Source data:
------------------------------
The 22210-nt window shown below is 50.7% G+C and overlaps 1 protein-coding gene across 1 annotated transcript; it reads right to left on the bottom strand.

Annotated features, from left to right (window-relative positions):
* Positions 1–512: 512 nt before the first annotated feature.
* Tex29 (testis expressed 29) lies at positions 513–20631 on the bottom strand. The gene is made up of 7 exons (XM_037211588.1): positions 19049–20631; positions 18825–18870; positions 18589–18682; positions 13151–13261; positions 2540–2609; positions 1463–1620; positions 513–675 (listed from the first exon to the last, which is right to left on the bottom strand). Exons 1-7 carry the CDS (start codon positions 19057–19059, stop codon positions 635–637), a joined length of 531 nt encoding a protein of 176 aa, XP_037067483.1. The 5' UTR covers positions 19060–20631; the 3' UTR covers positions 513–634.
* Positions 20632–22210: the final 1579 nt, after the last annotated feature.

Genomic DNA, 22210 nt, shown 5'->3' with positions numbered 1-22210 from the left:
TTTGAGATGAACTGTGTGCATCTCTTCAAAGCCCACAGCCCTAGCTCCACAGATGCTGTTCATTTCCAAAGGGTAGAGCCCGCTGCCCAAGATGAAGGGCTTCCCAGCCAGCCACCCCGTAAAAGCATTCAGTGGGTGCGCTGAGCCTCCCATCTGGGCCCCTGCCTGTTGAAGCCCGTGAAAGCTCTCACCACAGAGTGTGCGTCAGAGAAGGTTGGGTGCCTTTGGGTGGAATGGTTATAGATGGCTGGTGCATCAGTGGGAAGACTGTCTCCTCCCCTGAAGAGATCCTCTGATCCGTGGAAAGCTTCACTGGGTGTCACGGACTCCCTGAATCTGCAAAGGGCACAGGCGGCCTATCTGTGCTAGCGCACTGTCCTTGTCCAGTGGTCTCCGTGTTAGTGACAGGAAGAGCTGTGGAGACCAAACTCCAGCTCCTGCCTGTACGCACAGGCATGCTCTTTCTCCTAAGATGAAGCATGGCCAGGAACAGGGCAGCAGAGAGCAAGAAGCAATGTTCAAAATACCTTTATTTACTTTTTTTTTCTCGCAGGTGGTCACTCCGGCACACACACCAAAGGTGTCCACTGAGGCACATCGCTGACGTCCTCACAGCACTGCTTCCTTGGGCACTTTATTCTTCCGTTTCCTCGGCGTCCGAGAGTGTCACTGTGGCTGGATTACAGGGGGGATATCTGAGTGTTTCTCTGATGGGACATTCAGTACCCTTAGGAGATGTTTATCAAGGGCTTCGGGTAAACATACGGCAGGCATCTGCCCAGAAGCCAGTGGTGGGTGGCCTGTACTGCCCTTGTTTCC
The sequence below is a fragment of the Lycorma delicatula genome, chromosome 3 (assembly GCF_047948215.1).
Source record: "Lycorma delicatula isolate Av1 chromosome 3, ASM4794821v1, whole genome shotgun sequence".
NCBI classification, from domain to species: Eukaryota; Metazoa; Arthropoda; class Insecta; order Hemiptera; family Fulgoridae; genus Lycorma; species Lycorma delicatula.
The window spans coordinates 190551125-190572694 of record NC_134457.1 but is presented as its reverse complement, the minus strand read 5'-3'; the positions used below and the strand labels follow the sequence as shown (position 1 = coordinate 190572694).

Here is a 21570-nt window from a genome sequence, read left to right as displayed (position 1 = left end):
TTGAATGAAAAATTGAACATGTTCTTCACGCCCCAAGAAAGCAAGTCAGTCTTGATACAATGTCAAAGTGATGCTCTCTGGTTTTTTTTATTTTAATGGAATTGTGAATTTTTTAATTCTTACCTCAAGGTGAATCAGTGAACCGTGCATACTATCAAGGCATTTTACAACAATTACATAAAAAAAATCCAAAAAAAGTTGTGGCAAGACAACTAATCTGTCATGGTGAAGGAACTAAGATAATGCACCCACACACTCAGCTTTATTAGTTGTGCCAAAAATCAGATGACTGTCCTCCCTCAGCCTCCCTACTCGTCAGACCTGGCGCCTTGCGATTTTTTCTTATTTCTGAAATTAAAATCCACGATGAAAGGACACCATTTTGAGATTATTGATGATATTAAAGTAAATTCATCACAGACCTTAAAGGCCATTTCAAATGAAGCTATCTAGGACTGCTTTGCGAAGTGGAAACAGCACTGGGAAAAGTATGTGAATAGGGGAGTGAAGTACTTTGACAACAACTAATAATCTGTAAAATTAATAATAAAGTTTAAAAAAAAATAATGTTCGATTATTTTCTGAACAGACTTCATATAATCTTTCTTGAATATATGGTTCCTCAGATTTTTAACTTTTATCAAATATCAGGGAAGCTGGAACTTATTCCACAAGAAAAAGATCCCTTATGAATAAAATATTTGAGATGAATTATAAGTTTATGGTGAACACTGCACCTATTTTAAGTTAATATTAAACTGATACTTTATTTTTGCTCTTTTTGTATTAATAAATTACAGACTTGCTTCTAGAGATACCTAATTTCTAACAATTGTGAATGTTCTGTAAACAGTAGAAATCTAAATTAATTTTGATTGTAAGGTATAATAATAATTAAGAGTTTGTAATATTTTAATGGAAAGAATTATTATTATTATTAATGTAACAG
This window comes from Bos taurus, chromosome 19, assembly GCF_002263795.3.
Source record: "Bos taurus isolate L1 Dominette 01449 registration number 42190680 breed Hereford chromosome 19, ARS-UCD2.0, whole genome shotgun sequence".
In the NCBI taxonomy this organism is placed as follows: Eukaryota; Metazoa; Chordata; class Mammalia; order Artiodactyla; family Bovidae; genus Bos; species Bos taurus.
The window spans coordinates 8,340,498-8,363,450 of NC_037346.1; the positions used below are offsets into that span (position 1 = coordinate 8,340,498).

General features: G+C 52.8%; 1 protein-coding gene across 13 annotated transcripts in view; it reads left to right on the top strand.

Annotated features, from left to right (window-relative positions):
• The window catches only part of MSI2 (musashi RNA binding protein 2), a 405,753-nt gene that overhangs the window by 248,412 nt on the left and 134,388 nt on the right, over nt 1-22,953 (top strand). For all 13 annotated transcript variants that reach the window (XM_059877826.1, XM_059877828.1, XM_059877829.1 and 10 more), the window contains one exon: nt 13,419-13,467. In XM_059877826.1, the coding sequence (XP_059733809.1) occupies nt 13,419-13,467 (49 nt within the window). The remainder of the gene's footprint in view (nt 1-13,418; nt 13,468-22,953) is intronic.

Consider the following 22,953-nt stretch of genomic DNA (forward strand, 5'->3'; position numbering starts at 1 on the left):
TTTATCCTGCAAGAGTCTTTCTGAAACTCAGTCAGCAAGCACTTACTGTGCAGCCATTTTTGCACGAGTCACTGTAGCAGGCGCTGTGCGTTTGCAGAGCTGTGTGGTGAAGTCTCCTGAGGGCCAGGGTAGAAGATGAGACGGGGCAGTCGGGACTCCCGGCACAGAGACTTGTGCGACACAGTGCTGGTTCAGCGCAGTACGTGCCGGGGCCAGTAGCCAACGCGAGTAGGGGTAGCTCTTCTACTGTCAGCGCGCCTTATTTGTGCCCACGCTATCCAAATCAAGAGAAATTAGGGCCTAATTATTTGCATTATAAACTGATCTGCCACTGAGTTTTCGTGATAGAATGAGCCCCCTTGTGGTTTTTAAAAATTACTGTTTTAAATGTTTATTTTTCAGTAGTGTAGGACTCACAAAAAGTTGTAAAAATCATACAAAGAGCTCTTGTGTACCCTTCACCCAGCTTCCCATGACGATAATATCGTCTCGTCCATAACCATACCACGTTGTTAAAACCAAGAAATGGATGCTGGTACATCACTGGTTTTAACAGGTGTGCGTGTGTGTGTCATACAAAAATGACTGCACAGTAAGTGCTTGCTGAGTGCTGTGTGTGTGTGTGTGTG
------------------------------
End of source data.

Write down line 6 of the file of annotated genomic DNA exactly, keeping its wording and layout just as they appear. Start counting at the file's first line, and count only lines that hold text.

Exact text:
Genomic DNA, 22210 nt, shown 5'->3' with positions numbered 1-22210 from the left: